Let the Killing Stop

Let the Killing Stop

Kurt Vonnegut’s earliest recorded speech implored a bungling administration to stop committing brutalities. Little has changed.


On October 23, 1969—one week after the historic Moratorium March on Washington to end the Vietnam War—46-year-old Kurt Vonnegut took the stage in his small Cape Cod hometown of Barnstable, Massachusetts, to bring the news of the fight against the war home to his neighbors and their children. His breakout novel, Slaughterhouse Five, had come out in March of that year to near-instant, near-universal acclaim. As someone who had witnessed the firebombing of Dresden as a captured soldier, he could speak to the perils of war with authority and humanity, and it seemed like the entire population of Barnstable came out to hear him—800 people filled the high school gymnasium that night. “Let the Killing Stop” is Vonnegut’s earliest recorded speech, and is reprinted for the first time here and in the paperback edition of Vonnegut’s If This Isn’t Nice, What Is? The Graduation Speeches and Other Words to Live By, selected and introduced by Dan Wakefield, released today by Seven Stories Press. “We are here because our leaders have made mistakes which have had ghastly consequences,” he told the audience. And, “Let the killing stop.”

This is no time for a long and glorious speech.

Our message is in the fact of our being here.

Our presence says all there is to say: “Let the killing stop.”

There will be no cheering.

We have nothing to celebrate.

We are here because our leaders have made mistakes which have had ghastly consequences—cripplings and death and corruption. We are here to help our leaders make sure that the tragedy will not go on and on and on and on—and that the final solution will not be genocide or a hydrogen bomb.

We are here to help.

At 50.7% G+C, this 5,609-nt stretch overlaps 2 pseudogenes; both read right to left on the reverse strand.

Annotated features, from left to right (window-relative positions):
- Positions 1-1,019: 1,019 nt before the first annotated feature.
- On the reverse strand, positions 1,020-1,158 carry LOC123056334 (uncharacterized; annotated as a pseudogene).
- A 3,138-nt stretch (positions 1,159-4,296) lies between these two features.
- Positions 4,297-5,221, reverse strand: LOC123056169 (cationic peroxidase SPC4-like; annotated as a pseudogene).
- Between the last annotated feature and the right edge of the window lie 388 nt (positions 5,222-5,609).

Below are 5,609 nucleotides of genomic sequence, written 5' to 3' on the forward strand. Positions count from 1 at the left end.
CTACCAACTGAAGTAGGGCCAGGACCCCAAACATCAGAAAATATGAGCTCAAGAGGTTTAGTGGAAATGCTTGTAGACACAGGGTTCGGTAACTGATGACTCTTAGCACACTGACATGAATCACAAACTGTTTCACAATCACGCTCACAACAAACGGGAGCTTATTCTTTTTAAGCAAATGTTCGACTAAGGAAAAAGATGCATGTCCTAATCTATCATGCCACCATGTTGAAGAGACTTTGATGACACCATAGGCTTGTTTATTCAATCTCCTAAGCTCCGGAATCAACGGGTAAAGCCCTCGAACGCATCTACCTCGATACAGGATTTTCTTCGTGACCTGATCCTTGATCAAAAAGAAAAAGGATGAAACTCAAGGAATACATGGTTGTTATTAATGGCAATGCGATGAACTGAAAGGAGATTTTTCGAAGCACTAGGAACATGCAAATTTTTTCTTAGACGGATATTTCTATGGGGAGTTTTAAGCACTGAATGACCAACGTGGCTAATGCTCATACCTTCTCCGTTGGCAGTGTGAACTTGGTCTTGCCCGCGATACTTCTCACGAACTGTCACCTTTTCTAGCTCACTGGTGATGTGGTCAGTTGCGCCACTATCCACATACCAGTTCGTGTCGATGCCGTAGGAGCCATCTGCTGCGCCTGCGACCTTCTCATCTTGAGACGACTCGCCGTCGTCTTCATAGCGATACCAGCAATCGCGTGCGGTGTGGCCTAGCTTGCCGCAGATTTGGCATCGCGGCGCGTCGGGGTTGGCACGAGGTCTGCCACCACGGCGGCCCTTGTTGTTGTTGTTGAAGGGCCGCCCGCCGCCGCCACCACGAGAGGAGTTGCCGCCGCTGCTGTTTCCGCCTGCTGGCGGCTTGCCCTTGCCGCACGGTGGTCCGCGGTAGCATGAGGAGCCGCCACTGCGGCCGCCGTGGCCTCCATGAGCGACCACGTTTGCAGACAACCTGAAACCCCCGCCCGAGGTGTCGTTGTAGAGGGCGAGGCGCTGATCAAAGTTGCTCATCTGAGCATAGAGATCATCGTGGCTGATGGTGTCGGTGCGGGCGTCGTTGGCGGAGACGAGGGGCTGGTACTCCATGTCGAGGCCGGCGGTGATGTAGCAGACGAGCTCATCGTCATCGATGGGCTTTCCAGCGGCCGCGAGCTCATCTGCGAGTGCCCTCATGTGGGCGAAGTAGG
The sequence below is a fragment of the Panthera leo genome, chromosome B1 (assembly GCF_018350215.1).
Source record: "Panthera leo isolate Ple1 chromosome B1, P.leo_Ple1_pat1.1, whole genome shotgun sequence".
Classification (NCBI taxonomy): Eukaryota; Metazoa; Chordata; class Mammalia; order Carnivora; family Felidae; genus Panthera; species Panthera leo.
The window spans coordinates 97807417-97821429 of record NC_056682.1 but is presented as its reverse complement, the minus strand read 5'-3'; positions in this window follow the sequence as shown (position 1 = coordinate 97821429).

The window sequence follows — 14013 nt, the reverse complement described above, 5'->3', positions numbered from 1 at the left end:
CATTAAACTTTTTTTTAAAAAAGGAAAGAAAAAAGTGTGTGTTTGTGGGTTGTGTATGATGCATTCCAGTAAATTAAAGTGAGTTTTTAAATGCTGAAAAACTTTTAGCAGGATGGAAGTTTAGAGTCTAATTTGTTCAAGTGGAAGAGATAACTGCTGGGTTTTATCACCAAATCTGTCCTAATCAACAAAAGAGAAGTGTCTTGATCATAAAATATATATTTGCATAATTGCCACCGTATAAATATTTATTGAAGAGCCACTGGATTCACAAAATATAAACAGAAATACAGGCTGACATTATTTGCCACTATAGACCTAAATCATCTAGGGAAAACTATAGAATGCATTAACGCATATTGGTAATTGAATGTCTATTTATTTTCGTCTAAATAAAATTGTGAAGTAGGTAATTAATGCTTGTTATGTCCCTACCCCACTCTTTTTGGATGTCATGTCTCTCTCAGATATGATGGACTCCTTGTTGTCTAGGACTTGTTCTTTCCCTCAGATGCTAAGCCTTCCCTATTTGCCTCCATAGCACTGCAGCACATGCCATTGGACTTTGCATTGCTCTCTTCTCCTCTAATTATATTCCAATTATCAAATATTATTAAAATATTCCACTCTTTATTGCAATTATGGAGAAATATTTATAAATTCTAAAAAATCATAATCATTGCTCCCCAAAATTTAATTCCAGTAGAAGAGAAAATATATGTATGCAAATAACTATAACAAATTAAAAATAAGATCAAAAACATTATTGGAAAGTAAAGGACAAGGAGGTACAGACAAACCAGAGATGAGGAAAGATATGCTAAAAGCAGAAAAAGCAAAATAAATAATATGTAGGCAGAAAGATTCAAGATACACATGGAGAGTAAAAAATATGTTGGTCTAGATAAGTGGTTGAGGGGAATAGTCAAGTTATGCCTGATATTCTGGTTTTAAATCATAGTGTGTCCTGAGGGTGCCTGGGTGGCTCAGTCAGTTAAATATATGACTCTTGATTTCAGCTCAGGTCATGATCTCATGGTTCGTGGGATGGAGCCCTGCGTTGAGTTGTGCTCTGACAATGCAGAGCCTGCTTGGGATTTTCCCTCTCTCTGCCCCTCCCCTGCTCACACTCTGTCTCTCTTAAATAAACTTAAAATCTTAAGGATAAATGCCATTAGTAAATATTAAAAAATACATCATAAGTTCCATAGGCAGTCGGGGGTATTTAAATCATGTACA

Our President has had the best advice of the honorable military men, who are brave.

Let him hear from honorable civilians, as well. We’re brave, too.

No speaker can lift your hearts tonight, for no speaker can say the only word you want to hear: “There is peace in Vietnam.”

It might be possible to thrill some of you with a speech full of hatred for the brass hats and for the corporations who are making big money out of this war.

But hatred has no place here tonight.

This is a magic night.

Millions of Americans are gathered in meetings like this all over the country—and the mood of this night is love.

The loving thing we are saying by being here is this: “Let the killing stop.”

Those who scorn us for our eminently Christian words say this: “Let the killing go on. You don’t know what the military knows,” they say. Well—we know as much about death as the military does. You don’t have to go to West Point or Fort Benning to learn about death. We’re against it, not for it.

Let the killing stop.

What about the South Vietnamese who will be murdered by the North Vietnamese, if we withdraw?

We’ll help them get out, too.

They can come over here, and have their first taste of freedom.

I do not propose to retell the shabby history of this war. It was a civil war. We weren’t attacked there. We chose sides in the civil war, and we attacked. It was a horrible mistake—resulting in thousands and thousands of deaths for nothing.

We are here to tell our President that we will not be ashamed if he admits it was a mistake. We can stand the resulting embarrassment. What is intolerable to us is that the mistake should go on and on and on. We are here to save lives. We are here to save our honor, too. We are here to prevent a victory through genocide.

Every country makes mistakes. Only profoundly free and honorable nations can admit they make them. Dictatorships never do. In Vietnam we have made a lulu of a mistake. Tonight we are telling the world: “We have made a lulu.”